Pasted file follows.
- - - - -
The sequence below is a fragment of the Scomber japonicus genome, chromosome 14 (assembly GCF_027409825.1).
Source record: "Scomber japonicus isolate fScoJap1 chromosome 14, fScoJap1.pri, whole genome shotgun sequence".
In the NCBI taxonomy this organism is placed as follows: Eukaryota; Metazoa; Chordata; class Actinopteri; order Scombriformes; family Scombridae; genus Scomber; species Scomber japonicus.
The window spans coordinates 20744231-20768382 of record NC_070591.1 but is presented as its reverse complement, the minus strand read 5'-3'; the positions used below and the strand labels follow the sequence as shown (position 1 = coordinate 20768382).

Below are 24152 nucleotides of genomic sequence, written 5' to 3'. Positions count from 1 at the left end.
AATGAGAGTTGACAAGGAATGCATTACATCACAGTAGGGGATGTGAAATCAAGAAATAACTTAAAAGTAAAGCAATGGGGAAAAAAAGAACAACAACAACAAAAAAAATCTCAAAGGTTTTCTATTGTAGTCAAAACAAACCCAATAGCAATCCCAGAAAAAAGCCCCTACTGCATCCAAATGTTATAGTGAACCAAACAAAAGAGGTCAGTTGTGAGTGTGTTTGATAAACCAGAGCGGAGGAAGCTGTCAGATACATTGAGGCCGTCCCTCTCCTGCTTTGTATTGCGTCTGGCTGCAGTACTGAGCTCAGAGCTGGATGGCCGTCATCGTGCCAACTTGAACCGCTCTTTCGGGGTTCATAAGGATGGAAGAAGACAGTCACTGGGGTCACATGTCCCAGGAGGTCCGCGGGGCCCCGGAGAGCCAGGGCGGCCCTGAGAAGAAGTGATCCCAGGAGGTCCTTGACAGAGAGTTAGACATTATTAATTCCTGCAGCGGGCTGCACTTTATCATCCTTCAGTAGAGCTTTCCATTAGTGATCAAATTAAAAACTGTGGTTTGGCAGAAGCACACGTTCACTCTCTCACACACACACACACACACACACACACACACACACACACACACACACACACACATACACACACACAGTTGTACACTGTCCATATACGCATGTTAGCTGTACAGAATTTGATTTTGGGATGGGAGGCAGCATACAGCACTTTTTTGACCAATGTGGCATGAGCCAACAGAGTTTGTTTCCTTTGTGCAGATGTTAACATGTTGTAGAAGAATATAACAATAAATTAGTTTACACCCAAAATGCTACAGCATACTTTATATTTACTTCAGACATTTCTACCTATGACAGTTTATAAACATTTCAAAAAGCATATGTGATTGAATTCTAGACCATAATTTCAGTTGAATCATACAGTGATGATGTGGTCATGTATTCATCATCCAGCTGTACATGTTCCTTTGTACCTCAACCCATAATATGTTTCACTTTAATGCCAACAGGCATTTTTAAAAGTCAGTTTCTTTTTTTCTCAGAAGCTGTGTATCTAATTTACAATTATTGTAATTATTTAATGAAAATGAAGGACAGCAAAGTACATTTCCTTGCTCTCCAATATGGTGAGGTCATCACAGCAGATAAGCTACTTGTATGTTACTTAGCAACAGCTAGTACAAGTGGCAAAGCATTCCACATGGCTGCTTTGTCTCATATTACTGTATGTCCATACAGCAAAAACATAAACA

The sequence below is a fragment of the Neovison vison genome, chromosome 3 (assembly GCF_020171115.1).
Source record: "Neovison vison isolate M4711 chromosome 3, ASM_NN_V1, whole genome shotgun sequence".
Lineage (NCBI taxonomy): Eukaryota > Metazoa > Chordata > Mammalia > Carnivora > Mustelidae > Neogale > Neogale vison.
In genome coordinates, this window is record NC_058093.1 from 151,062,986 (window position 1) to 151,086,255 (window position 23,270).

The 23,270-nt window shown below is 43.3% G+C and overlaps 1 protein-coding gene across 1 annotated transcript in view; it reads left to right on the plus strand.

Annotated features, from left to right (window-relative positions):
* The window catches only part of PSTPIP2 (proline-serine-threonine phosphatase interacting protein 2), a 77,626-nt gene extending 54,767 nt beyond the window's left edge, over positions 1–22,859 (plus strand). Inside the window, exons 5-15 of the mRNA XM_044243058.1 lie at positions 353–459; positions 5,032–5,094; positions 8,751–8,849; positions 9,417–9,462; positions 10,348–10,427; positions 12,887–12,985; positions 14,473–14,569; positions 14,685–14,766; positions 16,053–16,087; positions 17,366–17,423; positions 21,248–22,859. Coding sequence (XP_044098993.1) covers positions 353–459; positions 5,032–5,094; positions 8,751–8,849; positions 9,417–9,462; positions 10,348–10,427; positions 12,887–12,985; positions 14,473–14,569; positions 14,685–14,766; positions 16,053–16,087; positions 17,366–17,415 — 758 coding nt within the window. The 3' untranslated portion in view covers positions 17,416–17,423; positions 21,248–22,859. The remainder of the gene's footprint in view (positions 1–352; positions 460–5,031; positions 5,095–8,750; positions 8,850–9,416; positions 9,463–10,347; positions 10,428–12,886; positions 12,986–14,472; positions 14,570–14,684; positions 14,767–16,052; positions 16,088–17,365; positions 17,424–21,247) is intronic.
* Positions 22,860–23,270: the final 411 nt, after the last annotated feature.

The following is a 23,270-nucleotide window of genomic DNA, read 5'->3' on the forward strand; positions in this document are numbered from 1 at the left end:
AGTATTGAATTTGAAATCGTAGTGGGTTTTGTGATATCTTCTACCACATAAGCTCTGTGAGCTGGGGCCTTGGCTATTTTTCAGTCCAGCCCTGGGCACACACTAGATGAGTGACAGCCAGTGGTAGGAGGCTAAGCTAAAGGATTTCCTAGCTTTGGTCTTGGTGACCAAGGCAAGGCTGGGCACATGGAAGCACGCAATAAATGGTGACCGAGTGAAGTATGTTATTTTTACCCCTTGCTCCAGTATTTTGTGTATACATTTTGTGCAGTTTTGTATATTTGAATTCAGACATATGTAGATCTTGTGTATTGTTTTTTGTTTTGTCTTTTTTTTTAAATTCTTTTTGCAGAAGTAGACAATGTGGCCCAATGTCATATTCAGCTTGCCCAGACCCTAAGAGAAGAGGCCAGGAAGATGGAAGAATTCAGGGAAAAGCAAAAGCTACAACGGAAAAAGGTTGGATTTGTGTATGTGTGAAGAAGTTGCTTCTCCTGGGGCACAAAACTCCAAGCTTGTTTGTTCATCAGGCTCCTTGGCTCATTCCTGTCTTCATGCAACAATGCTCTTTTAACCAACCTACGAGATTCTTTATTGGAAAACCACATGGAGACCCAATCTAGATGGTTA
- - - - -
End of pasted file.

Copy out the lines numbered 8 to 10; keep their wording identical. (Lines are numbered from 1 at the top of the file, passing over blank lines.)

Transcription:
Source record: "Neovison vison isolate M4711 chromosome 3, ASM_NN_V1, whole genome shotgun sequence".
Lineage (NCBI taxonomy): Eukaryota > Metazoa > Chordata > Mammalia > Carnivora > Mustelidae > Neogale > Neogale vison.
In genome coordinates, this window is record NC_058093.1 from 151,062,986 (window position 1) to 151,086,255 (window position 23,270).